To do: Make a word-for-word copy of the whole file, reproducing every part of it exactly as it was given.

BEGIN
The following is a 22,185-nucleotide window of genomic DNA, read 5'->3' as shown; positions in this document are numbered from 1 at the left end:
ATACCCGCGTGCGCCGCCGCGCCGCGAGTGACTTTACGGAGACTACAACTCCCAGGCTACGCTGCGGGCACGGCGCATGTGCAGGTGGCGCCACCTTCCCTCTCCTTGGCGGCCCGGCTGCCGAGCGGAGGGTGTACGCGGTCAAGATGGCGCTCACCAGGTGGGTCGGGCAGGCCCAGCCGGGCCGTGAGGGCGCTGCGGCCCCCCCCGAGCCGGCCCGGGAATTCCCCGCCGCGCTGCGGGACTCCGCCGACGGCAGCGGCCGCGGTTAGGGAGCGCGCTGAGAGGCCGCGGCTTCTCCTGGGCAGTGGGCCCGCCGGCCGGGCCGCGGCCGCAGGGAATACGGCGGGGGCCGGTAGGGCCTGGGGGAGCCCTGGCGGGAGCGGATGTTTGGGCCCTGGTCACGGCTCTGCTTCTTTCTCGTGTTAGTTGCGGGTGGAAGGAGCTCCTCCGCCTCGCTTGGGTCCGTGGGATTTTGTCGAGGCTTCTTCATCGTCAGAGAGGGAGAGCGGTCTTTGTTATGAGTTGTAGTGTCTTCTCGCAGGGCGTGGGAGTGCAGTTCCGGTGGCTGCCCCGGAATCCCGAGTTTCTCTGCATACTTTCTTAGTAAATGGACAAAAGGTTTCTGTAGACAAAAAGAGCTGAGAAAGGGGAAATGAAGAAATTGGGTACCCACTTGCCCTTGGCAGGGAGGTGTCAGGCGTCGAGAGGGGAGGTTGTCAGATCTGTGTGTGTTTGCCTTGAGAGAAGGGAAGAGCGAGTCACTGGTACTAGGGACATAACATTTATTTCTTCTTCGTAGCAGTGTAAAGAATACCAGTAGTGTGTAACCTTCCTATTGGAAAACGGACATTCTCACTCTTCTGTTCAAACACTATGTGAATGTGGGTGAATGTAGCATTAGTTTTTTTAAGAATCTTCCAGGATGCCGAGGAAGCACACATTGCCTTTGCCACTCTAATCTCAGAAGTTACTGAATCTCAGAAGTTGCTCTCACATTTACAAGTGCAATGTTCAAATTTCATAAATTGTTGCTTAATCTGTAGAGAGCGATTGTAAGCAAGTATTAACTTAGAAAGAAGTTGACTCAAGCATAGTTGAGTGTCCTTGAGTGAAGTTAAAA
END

The following is a 22,185-nucleotide window of genomic DNA, read 5'->3' as shown; positions in this document are numbered from 1 at the left end:
ATACCCGCGTGCGCCGCCGCGCCGCGAGTGACTTTACGGAGACTACAACTCCCAGGCTACGCTGCGGGCACGGCGCATGTGCAGGTGGCGCCACCTTCCCTCTCCTTGGCGGCCCGGCTGCCGAGCGGAGGGTGTACGCGGTCAAGATGGCGCTCACCAGGTGGGTCGGGCAGGCCCAGCCGGGCCGTGAGGGCGCTGCGGCCCCCCCCGAGCCGGCCCGGGAATTCCCCGCCGCGCTGCGGGACTCCGCCGACGGCAGCGGCCGCGGTTAGGGAGCGCGCTGAGAGGCCGCGGCTTCTCCTGGGCAGTGGGCCCGCCGGCCGGGCCGCGGCCGCAGGGAATACGGCGGGGGCCGGTAGGGCCTGGGGGAGCCCTGGCGGGAGCGGATGTTTGGGCCCTGGTCACGGCTCTGCTTCTTTCTCGTGTTAGTTGCGGGTGGAAGGAGCTCCTCCGCCTCGCTTGGGTCCGTGGGATTTTGTCGAGGCTTCTTCATCGTCAGAGAGGGAGAGCGGTCTTTGTTATGAGTTGTAGTGTCTTCTCGCAGGGCGTGGGAGTGCAGTTCCGGTGGCTGCCCCGGAATCCCGAGTTTCTCTGCATACTTTCTTAGTAAATGGACAAAAGGTTTCTGTAGACAAAAAGAGCTGAGAAAGGGGAAATGAAGAAATTGGGTACCCACTTGCCCTTGGCAGGGAGGTGTCAGGCGTCGAGAGGGGAGGTTGTCAGATCTGTGTGTGTTTGCCTTGAGAGAAGGGAAGAGCGAGTCACTGGTACTAGGGACATAACATTTATTTCTTCTTCGTAGCAGTGTAAAGAATACCAGTAGTGTGTAACCTTCCTATTGGAAAACGGACATTCTCACTCTTCTGTTCAAACACTATGTGAATGTGGGTGAATGTAGCATTAGTTTTTTTAAGAATCTTCCAGGATGCCGAGGAAGCACACATTGCCTTTGCCACTCTAATCTCAGAAGTTACTGAATCTCAGAAGTTGCTCTCACATTTACAAGTGCAATGTTCAAATTTCATAAATTGTTGCTTAATCTGTAGAGAGCGATTGTAAGCAAGTATTAACTTAGAAAGAAGTTGACTCAAGCATAGTTGAGTGTCCTTGAGTGAAGTTAAAA